Showing posts from July, 2019

Marvel's Agents of S.H.I.E.L.D. - Season 6, Episode 6 Review

'Inescapable' might just be the best episode so far in Agents of S.H.I.E.L.D.'s sixth season, centring entirely around Fitz and Simmons as they find themselves trapped inside a Chronicom mind prison, and have to face their fears together.

Whilst the meta aspects of 'Inescapable''s trippy, mind-bending dream sequences may seem obvious - Fitz is haunted by his potential for evil, Simmons is haunted by the fears and anxieties she'd locked away in her music box - they do serve to give the episode stakes. The characters' inner demons are given physical form to pursue them through the maze of their own shared dreams, which helps to keep up the pace when things seem to be getting a little too slow. Once everything is all resolved and FitzSimmons are back together as a unit though, so are their demons - in a rather humorous end to the episode.

It's probably worth mentioning that Iain De Caestecker and Elizabeth Henstringe are both fantastic throughout the …

Marvel's Agents of S.H.I.E.L.D. - Season 6, Episode 5 Review

After the baffling tonal inconsistencies of 'Code Yellow', Marvel's Agents of S.H.I.E.L.D. attempts to get back on track with 'The Other Thing' - an episode that feels like it's simply there to set things up for later.

Agents of S.H.I.E.L.D. abandoned its villain-of-the-week format a long time ago, but it still feels somewhat dissatisfying when episodes feel like smaller pieces in a larger puzzle. It's as though the show is being produced for a streaming audience, bingeing the entire season in one go, as opposed to working as week-to-week entertainment. It's also at this point that I really started to feel the length of this season - and we're only five episodes in. I had thought that a shorter, thirteen-episode season would benefit the show, and while it might in the long run, I don't think that the story has gone very far in five episodes.

May has been captured by Sarge and his accomplice (whose name escapes me, but she keeps mentioning butte…

Marvel's Agents of S.H.I.E.L.D. - Season 6, Episode 4 Review

When did Marvel's Agents of S.H.I.E.L.D. become DC's Legends of Tomorrow?

'Code Yellow' starts off with Deke having reinvented himself in 2019 as the head of a tech/games company, with a girlfriend (played by Executive Producer Maurissa Trancheon) and a revolutionary new system called "The Framework". Sound familiar? Oh, and obviously the episode opens with a cheesy action sequence of Deke fighting some aliens in a corridor and then seducing Daisy in a fake-out dream/game sequence so obvious that for me at least, the episode started on the wrong foot.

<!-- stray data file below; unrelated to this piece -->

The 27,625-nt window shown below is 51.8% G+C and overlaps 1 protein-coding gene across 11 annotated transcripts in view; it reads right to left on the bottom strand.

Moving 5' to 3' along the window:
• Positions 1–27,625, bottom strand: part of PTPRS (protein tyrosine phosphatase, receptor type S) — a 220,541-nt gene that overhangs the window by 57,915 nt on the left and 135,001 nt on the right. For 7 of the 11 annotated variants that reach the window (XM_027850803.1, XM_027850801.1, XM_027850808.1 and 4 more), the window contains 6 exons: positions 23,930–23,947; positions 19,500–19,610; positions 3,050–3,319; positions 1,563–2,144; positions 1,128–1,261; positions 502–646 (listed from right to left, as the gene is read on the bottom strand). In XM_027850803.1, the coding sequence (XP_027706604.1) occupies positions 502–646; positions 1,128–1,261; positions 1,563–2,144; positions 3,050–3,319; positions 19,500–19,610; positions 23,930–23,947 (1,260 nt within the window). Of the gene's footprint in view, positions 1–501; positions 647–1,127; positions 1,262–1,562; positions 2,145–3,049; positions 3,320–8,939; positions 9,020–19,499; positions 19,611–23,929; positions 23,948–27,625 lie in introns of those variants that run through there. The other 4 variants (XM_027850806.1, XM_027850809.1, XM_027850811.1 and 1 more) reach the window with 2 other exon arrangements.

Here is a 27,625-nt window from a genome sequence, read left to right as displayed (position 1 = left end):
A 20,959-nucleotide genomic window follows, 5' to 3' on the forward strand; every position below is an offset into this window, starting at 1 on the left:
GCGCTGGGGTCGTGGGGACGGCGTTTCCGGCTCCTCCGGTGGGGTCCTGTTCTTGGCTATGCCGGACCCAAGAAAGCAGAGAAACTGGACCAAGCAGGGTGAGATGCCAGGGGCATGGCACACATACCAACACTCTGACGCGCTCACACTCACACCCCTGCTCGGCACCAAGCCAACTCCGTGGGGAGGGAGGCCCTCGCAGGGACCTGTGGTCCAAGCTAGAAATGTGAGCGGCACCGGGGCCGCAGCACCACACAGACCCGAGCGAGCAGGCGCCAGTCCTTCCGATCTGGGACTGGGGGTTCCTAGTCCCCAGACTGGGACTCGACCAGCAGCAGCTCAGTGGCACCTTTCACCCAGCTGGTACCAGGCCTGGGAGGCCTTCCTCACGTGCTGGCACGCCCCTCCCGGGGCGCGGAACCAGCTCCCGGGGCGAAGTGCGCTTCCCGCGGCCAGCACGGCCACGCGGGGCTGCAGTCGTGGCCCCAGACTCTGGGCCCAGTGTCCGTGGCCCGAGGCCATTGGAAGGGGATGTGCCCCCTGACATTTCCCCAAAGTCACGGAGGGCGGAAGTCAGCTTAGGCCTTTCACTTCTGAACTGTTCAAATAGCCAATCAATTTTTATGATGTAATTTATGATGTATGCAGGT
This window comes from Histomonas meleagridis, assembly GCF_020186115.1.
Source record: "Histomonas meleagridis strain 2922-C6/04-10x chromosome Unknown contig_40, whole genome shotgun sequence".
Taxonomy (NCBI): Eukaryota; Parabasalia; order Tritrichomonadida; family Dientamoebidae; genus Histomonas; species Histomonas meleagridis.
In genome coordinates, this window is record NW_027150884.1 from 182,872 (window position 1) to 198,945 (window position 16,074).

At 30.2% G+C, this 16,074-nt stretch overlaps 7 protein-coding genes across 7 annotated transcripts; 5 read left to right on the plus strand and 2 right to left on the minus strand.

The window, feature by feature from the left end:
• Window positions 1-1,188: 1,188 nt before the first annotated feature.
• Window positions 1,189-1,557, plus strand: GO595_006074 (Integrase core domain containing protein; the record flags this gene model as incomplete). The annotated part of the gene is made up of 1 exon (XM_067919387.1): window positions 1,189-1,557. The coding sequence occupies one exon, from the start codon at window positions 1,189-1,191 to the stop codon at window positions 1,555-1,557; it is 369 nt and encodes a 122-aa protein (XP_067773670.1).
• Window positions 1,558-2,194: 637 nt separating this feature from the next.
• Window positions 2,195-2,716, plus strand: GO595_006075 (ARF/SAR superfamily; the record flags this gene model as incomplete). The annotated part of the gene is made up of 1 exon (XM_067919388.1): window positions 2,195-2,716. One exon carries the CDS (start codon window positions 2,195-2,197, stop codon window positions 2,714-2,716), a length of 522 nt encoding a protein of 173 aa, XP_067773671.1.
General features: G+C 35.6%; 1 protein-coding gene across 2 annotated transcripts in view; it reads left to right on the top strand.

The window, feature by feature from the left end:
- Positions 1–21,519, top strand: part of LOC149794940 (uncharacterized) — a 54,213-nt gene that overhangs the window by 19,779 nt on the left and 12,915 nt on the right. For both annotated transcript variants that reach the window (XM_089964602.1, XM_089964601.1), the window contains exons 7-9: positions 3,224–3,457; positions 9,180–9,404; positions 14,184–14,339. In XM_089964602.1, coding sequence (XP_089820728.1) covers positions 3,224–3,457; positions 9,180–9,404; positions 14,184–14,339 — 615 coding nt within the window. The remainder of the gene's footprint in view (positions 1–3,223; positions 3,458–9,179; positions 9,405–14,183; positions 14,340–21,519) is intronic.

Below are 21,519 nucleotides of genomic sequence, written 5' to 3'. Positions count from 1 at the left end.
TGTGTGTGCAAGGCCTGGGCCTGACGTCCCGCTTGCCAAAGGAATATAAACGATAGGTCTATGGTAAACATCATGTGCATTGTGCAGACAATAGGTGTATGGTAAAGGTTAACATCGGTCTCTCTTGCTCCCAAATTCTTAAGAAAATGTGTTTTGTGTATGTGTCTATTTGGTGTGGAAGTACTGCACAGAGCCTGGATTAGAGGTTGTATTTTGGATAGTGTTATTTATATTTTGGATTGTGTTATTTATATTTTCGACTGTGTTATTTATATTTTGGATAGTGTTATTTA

With this and the previous episode, Agents of S.H.I.E.L.D. seems to be trying to embrace a more humorous approach, with a style of meta-humour similar to that of DC's Legends of Tomorrow. Deke's look towards the camera in the pre-titles sting was a bit too on-the-nose for me, especially given how grounded Agents of S.H.I.E.L.D. has tried to be for so long. If the show wants to head into a new direction,…

Doctor Who: Season 10 (1972-73) - Review

The Three Doctors. The terrible Drashigs. The final story with Roger Delgado's Master. The return of the dreaded Daleks. And the departure of beloved companion Jo Grant. Doctor Who's tenth season packs a lot into five serials and twenty-six episodes, and thanks to the new Blu-ray Collection, we can now revisit the stories remastered in HD.
The season opens with the Third Doctor (Jon Pertwee), Jo Grant (Katy Manning) and their U.N.I.T family investigating a mysterious black hole that threatens the entire Universe. Realising the catastrophic threat it poses, the Time Lords send Patrick Troughton's Second Doctor and William Hartnell's First to help out, giving us 'The Three Doctors'. Or, more accurately, the Two-and-a-half Doctors, as Hartnell barely appears in the serial due to bad health. Troughton and Pertwee are a wonderful double-act, and the story's villain Omega is a great antagonist, but despite solid build-up, the story never goes anywhere. The produ…

Spider-Man: Far From Home (2019) - Review

'Spider-Man: Far From Home' is the twenty-third film in the Marvel Studios Cinematic Universe, the concluding chapter in their third phase of films, the fifth film to feature Tom Holland as Peter Parker / Spider-Man, and the second installment of this third live-action film iteration of the character. In short: 'Far From Home' is a sequel to 'Spider-Man: Homecoming' and a direct follow-up to 'Avengers: Endgame', meaning that if you are one of the (apparently few) people who didn't see 'Endgame' (and statistically speaking you probably did, as it made a colossal $2.7 billion worldwide), 'Far From Home' will spoil almost all of the major twists in that film - and so will this review, so be warned.

With Planet Earth saved after the Universe-shaking events of 'Avengers: Endgame', everyone is still trying to adjust to the five years that technically never were. Those "snapped" by Thanos are back living the lives they le…